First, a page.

Don't Kill in Our Names

Families of Murder Victims Speak Out Against the Death Penalty

A book by Rachel King

Gus Lamm's wife Vicki Zessin (center) and a friend were stabbed to death in a Quaker meetinghouse by a member of the congregation. Their daughter two-year-old Audrey Lamm survived.
Photo by permission of the family


Subject: Sociology/
Criminology/Public Policy/
Cultural Studies
ISBN 0-8135-3182-9
Cloth: 304 pp.

All book royalties go to:
Murder Victims' Families
for Human Rights
Journey of Hope…
From Violence to Healing

Gripping stories of people who have lost a loved one to murder and oppose the death penalty.


Review by Joel Friedman from
Justicia: Newsletter of the Judicial Process Commission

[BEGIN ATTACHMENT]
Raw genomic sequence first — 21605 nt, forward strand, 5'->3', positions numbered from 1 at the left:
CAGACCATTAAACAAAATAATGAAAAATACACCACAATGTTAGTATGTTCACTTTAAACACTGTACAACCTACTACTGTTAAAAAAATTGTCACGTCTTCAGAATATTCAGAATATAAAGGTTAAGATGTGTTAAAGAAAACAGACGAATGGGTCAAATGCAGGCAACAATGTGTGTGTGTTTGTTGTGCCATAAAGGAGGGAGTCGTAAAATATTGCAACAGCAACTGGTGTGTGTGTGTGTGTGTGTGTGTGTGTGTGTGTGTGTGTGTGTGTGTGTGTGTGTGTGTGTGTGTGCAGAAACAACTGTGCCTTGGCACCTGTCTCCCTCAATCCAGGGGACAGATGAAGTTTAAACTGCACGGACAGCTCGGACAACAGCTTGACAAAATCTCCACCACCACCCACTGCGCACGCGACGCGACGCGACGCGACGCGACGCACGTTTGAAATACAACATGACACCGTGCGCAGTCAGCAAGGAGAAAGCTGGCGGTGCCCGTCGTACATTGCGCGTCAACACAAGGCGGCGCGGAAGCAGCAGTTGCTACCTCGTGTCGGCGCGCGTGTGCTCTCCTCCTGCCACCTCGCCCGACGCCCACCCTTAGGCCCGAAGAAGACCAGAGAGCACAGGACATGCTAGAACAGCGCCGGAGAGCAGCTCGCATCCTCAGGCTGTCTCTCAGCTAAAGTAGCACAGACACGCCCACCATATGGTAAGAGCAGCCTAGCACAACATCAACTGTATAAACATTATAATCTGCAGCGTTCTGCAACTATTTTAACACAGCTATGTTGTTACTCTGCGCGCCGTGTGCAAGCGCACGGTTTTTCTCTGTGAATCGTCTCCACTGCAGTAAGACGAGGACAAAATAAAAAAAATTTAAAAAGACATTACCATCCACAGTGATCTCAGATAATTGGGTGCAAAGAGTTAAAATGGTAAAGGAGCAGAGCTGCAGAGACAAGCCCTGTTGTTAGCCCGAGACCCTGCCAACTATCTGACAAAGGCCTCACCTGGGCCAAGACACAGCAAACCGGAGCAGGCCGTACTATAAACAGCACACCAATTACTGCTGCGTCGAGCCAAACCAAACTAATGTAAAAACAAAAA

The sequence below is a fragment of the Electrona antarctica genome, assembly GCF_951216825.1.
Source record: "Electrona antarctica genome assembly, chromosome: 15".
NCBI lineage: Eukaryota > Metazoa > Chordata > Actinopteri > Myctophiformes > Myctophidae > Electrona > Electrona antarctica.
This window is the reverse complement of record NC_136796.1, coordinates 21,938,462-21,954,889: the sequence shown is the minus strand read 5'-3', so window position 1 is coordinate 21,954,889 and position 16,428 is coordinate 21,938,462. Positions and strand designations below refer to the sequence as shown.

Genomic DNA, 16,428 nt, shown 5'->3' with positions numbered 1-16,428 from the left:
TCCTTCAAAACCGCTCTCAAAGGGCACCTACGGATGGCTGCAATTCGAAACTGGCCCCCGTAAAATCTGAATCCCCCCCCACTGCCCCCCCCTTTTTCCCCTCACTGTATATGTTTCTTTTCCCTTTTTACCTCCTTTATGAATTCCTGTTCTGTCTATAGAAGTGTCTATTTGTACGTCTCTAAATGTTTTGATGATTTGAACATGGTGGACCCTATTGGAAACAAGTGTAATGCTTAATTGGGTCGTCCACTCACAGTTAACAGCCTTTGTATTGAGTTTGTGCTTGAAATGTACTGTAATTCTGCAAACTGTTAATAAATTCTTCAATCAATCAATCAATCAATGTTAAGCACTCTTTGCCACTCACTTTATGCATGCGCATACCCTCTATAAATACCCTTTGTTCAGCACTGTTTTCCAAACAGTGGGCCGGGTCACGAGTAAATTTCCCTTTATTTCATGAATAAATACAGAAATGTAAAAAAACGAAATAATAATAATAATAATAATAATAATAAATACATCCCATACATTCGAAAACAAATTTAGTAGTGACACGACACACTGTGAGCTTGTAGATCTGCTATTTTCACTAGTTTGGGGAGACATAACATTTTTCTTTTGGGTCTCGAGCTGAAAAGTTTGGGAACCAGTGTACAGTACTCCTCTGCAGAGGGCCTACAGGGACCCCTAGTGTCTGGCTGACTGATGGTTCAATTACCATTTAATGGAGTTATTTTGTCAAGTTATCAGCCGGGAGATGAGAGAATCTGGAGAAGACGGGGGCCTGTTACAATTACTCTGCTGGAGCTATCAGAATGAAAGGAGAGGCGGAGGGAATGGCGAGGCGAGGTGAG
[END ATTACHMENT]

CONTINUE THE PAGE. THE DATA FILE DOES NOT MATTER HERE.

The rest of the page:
The death penalty involves many conflicting issues such as whether sentencing practices should be based upon the severity of the crime or upon the potential redemption of the offender; whether the value of the victim's life can be measured in terms of the offender's life; whether killing is ever justified; whether the popular expression of the community's will must always be implemented; whether people are totally responsible for their actions' whether people guilty of murder can be prevented from committing future murders short of executing them; and whether capital punishment is an attempt to attain a simple solution to what is really a complex problem.

In Don't Kill in Our Names, Rachel King presents the stories of ten members of a nationwide group, Murder Victims' Families for Reconciliation (MVFR), who have contemplated these issues and who have concluded that the death penalty is unnecessary. Two of the people featured in the book were strong proponents of the death penalty and four others had not formed strong opinions on the death penalty prior to the murders of beloved members of their families.